What are Your Fees?

Fees are negotiable.  However, real estate agents typically charge a 6% commission. However, that doesn’t always have to be the case. I’ve heard of agents cutting their fee down to 5%, 4%, or 3% on numerous occasions. Once a friend used her uncle as an agent and he wrote a check to her to cover the entire fee.

While most agents would never work for free, that example is proof that all fees are negotiable. Ask your agent what she charges, and open a discussion with the possibility of lowering that down by as much as half.  But keep in mind that the agent isn’t getting the entire 6%.  Usually 3% goes to the buyer’s agent and a portion of the remaining 3% goes to the agent’s broker.  The agent may only be getting 2% of the entire commission rate.  If this is the case, a 1% discount to you will be a 50% discount to the agent.

Will You Agree to a 90-day Agreement?

If an agent isn’t working out for you, you might be stuck with them for the long-run even if you decide it is time to jump ship. While we all hope things will go great when we choose a new agent, it isn’t always the case.

Just to cover yourself in case things are not going well, try asking for a 90 day walk-away agreement in advance. If things are going well and you have a good relationship, that is great and you don’t have to walk away even if you reach the 90 day mark. However, like a good pre-nuptial agreement, it can protect you in case your property doesn’t sell and you are unhappy with your agent.  Asking for a timeframe less than 90 days could actually hurt your chances of selling your house because it takes time for marketing programs to take effect and the agent may be reluctant to pay for an advertising campaign if there isn’t enough time for the campaign to take effect and justify the expense.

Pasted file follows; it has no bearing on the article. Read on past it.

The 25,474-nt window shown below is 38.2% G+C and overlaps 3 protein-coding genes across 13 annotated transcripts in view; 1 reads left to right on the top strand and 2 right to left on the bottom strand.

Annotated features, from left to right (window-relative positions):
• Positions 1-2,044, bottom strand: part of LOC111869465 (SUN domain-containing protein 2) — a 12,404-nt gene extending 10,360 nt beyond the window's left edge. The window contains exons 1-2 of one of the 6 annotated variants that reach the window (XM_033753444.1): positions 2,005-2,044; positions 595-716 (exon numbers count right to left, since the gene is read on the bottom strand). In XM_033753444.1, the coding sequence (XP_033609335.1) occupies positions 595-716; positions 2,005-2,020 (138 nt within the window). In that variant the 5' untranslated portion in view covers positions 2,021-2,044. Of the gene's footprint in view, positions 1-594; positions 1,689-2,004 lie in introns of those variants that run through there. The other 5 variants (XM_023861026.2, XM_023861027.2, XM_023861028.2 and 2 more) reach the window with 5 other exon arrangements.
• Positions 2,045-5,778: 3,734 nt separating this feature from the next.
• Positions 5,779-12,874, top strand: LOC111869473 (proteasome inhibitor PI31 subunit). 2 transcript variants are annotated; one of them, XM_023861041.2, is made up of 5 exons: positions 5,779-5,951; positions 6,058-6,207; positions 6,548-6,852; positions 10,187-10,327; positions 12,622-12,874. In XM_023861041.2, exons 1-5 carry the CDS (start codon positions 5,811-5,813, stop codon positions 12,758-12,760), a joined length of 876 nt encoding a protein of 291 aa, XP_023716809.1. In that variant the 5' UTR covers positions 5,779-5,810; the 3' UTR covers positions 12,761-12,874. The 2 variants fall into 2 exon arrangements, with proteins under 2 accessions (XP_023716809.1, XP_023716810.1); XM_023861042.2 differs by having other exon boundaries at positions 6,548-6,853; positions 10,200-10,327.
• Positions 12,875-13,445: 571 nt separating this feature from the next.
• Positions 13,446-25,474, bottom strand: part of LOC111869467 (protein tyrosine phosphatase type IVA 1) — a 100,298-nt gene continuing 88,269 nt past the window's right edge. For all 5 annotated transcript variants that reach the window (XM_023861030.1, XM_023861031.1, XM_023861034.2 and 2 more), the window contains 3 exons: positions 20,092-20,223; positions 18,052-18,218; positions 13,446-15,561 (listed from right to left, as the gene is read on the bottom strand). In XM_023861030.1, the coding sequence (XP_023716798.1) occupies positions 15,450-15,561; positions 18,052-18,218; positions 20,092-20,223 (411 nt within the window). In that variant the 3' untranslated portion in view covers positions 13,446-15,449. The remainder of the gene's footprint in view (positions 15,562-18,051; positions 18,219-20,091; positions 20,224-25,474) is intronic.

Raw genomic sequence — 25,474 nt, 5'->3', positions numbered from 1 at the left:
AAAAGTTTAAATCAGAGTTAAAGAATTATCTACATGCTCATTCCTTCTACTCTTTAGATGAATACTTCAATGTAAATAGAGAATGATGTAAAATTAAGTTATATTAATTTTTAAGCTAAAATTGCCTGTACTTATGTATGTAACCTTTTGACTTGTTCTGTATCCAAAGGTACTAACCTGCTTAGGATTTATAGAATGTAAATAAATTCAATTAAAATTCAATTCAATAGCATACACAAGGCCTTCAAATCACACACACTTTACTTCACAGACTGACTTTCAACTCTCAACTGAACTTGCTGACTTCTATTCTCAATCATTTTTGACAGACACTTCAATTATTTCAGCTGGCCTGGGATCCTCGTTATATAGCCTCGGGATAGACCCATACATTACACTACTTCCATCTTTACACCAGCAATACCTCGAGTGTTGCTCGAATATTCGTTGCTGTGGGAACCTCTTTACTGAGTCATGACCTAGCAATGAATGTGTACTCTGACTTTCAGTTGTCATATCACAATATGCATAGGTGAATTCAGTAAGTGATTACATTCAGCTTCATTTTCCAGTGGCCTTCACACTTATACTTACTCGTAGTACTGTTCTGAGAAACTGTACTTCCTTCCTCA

What Days and Times are You Available to Show and View Properties?

If an agent doesn’t work weekends, they probably won’t sell your property as fast as an agent that is willing to work weekends. The same goes with evenings and holiday weekends.

Busy professionals want to see homes when they are not at work, which means your real estate agent should be available when people want to look at homes. If you are working with a buyer’s agent, make sure his schedule works with yours.

If you are buying or selling a house and are looking to hire a successful real estate agent to help you through the process, take a look at AgentHarvest's list of top-ranking local Realtors in your area. We found these agents by examining their sales track records, awards, rankings, client testimonials and by conducting personal interviews.

2 thoughts on “8 Important Questions to Ask Your Agent

  1. This is such a helpful post! My husband and I are getting ready to sell our home this summer, and we have never done it before. Both of us are just a couple of years out of college, and so our experience in the housing market has mostly been about lease rentals. When we bought our first home we had to take lots of small steps, and do a lot of research. I feel like we have to do the same thing still, even though we are selling. We are seriously considering hiring a Realtor to help the process go along smoothly. We are hoping for the best though, no matter what we decide to do.